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Kuwait is gradually moving towards addressing key challenges related to the state of its public finance in an environment of low oil prices. Other Gulf countries have moved faster in assuming — not necessarily popular — steps designed to check governmental spending like reducing subsidies for petroleum at the retail level.
In Kuwait, a compromise is essential between the appointed government and elected parliament. Not surprisingly, MPs try to get the best possible deals for their constituents. In reality, Kuwaiti legislators have a track record for demanding more rather than less benefits like bonuses for nationals to help cope with living expenses.
Recently, the authorities decided to reduce the amount of subsidies extended to petroleum products as part of efforts to streamline budgetary resources. Accordingly, the cost of low-octane petrol was increased by 41 per cent to $0.28 a litre; also, that for high-grade petrol was raised by 61 per cent to $0.35 a litre. The price for ultra-petrol — or the environmentally-friendly low-emission fuel — was higher by 83 per cent to $0.55 per litre.
The government is targeting energy subsidy in particular and for good reasons. They remain sizeable and constituted nearly 7.2 per cent of the GDP in 2015.
Similar to the practice in the UAE, a committee in Kuwait is empowered to review prices every month and make adjustments as deemed necessary in line with prevailing prices in international markets.
In another move, the government has opted to raise tariffs for electricity and water for businesses plus foreign residents, effective from September 2017. Clearly, the long grace period is designed to grant the concerned parties an opportunity to make needed adjustments. If any, the recently-disclosed results for fiscal year 2015-16 which ended in March extend valid reasons for undertaking such steps for the first time in two decades. The budget recorded a deficit of KD4.6 billion (Dh55.9 billion) or $15.3 billion; nonetheless, the figure is considerably lower than the projected $27.2 billion.
Lower than actual shortage was managed following a fall of 14.8 per cent of total spending to $60.5 billion. In reality, Kuwait is known for spending below the budgeted level partly reflecting the lengthy approval procedures by the legislature.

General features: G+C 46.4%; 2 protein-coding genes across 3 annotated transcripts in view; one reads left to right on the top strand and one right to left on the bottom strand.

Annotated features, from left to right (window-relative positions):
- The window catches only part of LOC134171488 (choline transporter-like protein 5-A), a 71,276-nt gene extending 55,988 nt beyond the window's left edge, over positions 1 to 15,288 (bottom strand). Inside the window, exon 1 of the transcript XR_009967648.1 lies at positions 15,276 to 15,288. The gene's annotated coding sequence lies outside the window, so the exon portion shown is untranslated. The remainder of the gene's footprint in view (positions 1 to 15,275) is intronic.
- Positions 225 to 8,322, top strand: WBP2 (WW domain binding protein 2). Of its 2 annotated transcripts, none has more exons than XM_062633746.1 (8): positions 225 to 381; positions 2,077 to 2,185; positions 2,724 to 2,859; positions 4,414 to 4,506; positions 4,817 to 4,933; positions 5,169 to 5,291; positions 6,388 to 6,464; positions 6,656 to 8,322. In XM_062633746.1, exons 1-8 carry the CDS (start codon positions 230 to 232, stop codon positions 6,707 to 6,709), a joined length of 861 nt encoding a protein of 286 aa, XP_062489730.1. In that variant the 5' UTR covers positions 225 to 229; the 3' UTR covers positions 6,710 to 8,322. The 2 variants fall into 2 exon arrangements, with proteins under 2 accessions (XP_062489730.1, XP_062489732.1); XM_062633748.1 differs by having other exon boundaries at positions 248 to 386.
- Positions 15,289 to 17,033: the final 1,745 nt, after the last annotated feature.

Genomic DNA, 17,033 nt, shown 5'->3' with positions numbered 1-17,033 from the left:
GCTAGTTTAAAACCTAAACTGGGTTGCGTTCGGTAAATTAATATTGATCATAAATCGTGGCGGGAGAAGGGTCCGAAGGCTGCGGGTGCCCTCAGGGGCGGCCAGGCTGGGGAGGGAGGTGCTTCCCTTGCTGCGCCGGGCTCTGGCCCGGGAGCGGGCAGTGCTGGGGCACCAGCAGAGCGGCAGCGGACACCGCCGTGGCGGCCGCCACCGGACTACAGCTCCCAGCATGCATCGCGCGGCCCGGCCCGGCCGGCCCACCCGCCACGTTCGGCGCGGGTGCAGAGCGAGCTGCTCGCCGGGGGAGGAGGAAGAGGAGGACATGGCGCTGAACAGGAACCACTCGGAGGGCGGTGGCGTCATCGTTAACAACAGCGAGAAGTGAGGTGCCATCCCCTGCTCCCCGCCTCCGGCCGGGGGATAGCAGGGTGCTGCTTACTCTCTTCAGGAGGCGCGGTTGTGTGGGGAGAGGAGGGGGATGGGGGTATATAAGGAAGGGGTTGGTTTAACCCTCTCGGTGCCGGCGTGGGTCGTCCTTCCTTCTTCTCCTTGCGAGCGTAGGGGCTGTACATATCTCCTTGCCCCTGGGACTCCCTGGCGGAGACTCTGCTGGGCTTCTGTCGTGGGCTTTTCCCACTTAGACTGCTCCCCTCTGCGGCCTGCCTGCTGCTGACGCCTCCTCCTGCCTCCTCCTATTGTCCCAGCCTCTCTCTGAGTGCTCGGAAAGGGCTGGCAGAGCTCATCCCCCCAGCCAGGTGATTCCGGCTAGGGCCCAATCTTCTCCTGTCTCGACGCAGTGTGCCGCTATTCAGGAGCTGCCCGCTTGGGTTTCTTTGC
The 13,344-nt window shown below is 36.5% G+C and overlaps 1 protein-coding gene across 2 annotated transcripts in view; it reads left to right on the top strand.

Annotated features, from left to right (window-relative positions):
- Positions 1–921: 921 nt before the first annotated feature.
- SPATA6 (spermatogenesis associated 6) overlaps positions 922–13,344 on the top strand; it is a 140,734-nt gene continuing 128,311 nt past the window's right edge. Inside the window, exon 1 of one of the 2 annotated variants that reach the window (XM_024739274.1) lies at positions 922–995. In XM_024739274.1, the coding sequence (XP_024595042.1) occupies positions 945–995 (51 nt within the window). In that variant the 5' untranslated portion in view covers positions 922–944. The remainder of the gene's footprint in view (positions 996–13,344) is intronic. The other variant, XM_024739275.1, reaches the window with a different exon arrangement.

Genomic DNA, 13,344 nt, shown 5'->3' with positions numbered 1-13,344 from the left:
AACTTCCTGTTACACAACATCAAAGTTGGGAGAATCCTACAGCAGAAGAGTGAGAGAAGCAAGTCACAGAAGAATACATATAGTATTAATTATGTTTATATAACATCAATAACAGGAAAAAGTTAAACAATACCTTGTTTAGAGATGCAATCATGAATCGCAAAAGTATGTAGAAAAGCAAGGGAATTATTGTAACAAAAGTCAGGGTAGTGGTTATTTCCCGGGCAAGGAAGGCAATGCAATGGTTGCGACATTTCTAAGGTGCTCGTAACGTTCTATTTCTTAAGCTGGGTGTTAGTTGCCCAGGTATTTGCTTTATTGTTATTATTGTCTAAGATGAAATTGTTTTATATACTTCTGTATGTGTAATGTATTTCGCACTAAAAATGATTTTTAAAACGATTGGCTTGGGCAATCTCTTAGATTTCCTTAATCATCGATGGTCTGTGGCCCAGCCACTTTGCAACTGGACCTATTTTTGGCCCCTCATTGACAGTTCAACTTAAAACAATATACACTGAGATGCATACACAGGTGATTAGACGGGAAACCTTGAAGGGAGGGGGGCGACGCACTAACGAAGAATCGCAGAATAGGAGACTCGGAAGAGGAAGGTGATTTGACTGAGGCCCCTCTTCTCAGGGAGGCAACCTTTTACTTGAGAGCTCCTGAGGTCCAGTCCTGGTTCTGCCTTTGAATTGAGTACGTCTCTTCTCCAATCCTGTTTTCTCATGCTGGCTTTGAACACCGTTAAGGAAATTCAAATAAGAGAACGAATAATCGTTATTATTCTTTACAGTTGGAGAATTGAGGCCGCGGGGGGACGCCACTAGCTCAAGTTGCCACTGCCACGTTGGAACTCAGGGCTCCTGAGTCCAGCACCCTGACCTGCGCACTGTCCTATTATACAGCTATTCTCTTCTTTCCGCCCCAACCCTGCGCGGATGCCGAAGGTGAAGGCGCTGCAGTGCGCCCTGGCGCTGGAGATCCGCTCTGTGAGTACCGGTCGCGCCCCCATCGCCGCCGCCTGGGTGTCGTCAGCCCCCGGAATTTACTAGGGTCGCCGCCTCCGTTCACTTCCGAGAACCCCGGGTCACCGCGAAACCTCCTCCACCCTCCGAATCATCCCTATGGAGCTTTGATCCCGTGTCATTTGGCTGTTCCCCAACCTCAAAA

Yet, total revenues dropped by 45 per cent to $45.2 billion on the back of low oil prices. Oil income stood at $40.1 billion, down by more than 46 per cent from fiscal year 2014-15. The average oil price for Kuwaiti oil was below $42 a barrel.
On a positive note, lower oil prices helped with decreasing the significance of petroleum income from 95 per cent to 89 per cent of total revenues. Nevertheless, the Kuwaiti economy stands out for being the most oil-dependent amongst GCC countries.
The budget for fiscal year 2016-17 which started in April projects revenues and expenditures of $24.4 billion and $62.2 billion, respectively. However, the actual numbers would most likely change, notably the spending elements in order to check the level of budget deficit.
But Kuwait still enjoys satisfactory sovereign ratings, like that of Aa2 for long-term issuer granted by Moody’s. However, recently, Moody’s assigned a rare negative outlook for the economy due to doubts surrounding implementation of fiscal and economic reforms.
Kuwait’s strong sovereign wealth fund provided comfort for the stakeholders like exporters and creditors. According to the SWF Institute, Kuwait maintains a notable $592 billion of these funds, the sixth highest worldwide.
The writer is a member of parliament in Bahrain
Jasim Ali - Gulf News
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